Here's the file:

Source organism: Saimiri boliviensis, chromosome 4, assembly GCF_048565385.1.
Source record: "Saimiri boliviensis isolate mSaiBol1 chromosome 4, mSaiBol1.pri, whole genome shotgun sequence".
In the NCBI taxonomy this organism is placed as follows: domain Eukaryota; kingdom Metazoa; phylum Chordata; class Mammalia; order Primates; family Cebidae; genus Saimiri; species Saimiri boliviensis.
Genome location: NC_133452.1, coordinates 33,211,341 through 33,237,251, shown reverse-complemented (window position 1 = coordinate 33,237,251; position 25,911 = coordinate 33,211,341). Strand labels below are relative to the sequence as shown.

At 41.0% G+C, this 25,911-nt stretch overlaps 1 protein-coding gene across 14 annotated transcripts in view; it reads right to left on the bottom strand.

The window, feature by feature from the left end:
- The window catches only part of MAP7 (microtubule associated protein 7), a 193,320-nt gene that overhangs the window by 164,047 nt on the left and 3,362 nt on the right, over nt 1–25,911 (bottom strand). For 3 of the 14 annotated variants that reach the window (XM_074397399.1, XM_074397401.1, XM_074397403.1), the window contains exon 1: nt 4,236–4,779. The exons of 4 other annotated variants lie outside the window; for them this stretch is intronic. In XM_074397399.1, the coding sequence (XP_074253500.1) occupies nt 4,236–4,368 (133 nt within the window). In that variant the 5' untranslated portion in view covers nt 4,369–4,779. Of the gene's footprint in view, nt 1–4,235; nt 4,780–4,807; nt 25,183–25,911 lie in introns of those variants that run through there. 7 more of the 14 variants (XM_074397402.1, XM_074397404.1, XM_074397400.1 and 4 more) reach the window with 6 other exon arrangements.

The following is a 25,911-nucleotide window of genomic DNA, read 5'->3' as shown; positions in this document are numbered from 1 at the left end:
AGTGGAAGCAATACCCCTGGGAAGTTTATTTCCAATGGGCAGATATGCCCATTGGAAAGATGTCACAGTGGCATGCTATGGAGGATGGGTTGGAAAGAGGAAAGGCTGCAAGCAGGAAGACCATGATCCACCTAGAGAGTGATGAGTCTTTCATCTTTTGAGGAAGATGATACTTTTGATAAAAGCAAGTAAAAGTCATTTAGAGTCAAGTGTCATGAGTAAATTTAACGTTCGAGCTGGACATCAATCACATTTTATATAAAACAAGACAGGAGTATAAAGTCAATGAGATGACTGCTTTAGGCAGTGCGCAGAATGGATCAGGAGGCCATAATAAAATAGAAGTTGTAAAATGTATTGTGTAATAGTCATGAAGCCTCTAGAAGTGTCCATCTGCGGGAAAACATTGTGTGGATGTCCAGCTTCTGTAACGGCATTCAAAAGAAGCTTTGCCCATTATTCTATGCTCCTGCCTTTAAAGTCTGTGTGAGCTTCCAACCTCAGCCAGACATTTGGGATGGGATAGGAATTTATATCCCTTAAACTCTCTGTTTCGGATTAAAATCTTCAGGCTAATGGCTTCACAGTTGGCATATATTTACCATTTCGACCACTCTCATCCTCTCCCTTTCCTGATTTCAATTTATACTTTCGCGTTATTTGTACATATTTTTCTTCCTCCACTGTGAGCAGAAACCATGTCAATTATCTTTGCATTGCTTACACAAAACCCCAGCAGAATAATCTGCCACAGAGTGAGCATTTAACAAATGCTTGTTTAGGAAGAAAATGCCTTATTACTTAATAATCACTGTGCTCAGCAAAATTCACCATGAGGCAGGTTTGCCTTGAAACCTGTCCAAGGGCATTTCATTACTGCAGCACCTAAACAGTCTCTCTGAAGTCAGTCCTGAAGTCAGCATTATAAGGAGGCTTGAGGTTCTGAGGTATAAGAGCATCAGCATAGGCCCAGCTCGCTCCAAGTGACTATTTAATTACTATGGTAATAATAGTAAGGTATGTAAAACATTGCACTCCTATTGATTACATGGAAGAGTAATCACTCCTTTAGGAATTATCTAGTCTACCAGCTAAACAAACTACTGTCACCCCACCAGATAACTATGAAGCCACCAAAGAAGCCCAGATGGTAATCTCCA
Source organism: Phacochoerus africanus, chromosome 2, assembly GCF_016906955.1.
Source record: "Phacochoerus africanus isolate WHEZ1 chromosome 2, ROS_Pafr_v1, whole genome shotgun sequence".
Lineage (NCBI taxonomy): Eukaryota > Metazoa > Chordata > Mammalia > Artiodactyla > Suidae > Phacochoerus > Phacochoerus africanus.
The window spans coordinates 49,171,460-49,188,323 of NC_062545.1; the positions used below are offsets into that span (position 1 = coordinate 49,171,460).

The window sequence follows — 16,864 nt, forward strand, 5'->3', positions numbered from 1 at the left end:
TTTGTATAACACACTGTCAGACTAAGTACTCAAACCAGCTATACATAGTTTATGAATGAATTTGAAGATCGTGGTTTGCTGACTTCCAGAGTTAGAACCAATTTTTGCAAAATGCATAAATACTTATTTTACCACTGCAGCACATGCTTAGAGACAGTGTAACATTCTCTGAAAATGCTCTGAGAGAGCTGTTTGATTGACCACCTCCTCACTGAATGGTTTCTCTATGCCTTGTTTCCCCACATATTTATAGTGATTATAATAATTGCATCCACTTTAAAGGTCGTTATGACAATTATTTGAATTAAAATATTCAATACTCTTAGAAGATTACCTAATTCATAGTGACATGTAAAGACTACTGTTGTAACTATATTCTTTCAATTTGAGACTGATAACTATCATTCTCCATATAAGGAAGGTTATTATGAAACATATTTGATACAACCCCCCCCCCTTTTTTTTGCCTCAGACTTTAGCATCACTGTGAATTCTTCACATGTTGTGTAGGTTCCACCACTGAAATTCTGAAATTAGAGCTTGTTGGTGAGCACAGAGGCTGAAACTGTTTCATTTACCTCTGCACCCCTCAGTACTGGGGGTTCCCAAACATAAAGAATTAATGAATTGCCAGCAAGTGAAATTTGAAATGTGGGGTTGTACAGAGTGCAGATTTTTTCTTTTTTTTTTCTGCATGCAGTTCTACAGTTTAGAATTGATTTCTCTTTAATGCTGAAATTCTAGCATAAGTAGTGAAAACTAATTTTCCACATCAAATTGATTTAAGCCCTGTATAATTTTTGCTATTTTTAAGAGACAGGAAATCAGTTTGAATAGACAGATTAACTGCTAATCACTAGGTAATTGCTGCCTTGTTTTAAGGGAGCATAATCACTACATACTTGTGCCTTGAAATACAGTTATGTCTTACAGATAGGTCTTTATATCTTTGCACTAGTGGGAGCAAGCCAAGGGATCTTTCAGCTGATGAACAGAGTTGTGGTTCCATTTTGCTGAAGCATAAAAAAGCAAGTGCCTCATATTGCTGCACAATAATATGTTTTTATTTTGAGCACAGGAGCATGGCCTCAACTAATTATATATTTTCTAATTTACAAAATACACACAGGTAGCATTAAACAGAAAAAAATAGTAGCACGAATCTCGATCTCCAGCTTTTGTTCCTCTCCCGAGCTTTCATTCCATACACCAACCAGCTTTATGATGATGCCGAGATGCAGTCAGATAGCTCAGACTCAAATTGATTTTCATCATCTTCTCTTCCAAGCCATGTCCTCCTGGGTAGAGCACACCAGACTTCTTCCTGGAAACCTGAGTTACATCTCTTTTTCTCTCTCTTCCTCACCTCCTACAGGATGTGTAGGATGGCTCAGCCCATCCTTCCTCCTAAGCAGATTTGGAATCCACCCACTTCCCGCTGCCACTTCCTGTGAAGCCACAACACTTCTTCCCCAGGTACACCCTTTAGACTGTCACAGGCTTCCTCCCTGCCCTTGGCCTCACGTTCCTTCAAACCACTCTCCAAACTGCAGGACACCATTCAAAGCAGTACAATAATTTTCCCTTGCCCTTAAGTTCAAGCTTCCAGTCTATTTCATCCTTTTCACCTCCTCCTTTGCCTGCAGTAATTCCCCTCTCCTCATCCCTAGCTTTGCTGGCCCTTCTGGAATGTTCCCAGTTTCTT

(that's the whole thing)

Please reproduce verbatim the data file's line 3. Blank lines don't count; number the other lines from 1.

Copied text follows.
In the NCBI taxonomy this organism is placed as follows: domain Eukaryota; kingdom Metazoa; phylum Chordata; class Mammalia; order Primates; family Cebidae; genus Saimiri; species Saimiri boliviensis.